In the midst of a solo show in Seattle in mid-February, Ryan Adams tossed his set list and instead played half a dozen songs he’d written that day. Some were full-formed; others were half-baked. Between numbers, Adams teetered between emotional breakdown and displaying the self-confidence of a heart surgeon. I left that show feeling much the way I do about this release: Adams is capable of producing a classic album, but Gold, despite some moments which brush against brilliance, is not that high-water mark.
Of course with Adams — a work-in-progress if there ever were one — you take what you can get, and certainly there’s a lot here (sixteen songs clocking in at 70 minutes). Though this is only his second solo album post-Whiskeytown, there’s apparently a backlog of dozens of unreleased tracks. The songs seem to be coming out of him like some kind of religious fever, but therein lies the rub: Adams seems more interested in the process than the result. Like a spurned letter-writing college freshman, these are songs filled with hot emotion but lacking polish and perspective.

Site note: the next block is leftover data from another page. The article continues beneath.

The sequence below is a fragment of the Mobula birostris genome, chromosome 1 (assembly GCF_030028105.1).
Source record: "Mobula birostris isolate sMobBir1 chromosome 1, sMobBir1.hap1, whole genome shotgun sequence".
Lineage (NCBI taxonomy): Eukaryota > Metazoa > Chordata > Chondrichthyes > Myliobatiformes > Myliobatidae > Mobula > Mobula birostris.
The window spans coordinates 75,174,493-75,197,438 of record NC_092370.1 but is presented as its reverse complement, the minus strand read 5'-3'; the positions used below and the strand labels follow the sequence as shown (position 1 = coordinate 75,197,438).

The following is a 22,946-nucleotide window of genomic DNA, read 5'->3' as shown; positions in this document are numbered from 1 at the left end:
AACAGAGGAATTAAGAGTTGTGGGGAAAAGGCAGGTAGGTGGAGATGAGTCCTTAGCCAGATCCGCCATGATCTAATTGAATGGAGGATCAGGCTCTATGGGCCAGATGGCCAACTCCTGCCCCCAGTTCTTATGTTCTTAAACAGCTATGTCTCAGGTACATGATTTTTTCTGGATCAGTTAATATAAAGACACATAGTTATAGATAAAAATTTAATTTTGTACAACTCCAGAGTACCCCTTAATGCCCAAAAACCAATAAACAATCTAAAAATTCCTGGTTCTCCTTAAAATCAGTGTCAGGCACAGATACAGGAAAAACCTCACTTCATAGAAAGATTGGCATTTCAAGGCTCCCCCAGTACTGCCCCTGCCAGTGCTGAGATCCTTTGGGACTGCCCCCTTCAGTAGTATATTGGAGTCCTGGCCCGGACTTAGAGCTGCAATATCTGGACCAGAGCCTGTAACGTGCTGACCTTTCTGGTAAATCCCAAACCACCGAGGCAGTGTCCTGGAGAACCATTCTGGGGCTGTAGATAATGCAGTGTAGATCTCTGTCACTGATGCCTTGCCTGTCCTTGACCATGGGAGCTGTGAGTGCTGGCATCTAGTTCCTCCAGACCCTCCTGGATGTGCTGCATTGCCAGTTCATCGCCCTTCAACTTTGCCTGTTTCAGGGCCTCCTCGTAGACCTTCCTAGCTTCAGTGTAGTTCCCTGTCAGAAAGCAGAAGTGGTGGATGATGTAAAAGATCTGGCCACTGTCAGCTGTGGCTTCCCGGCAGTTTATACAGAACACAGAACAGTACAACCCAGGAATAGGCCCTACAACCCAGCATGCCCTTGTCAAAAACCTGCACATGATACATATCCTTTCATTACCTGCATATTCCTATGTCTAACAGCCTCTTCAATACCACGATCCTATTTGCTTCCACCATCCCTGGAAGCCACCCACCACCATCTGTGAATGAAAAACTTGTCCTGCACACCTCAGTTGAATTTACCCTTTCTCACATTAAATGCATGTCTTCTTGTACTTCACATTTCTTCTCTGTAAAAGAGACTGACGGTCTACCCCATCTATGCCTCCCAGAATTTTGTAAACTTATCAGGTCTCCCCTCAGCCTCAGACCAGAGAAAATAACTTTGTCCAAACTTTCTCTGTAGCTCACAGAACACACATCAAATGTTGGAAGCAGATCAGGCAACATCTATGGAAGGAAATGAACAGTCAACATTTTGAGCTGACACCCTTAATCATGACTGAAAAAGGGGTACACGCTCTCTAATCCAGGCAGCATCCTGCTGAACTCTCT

Which is not to say that you couldn’t fall in love with many individual parts of Gold. There’s more hooks here than at a retired pirate’s convention, and Adams’ gift for melody is so strong it’s almost scary. Four songs in particular jump out: “New York New York”, the opening track; “Sylvia Path”, a Leonard Cohen-esque ode on how he needs a better half; “Goodnight Hollywood Boulevard”, a late-night mourner (but then most of these are); and “When the Stars Go Blue”, an achingly beautiful lament that is the album’s the standout track. The song works because of Adams’ verve — he has the courage (and the voice) to falsetto the chorus.
But much of the rest of Gold only suggests Adams’ talent rather than delivers it. There are more musical styles explored here than on most Top-40 radio stations, and a pastiche does not a great record make. In a way, Adams is similar to Rufus Wainwright, another great young talent who can’t stay on one road or style. And whether you’re are trying to win the hearts of boys or girls, there’s one lesson not to forget: You don’t send them sixteen mixed bouquets when one red rose will do the trick.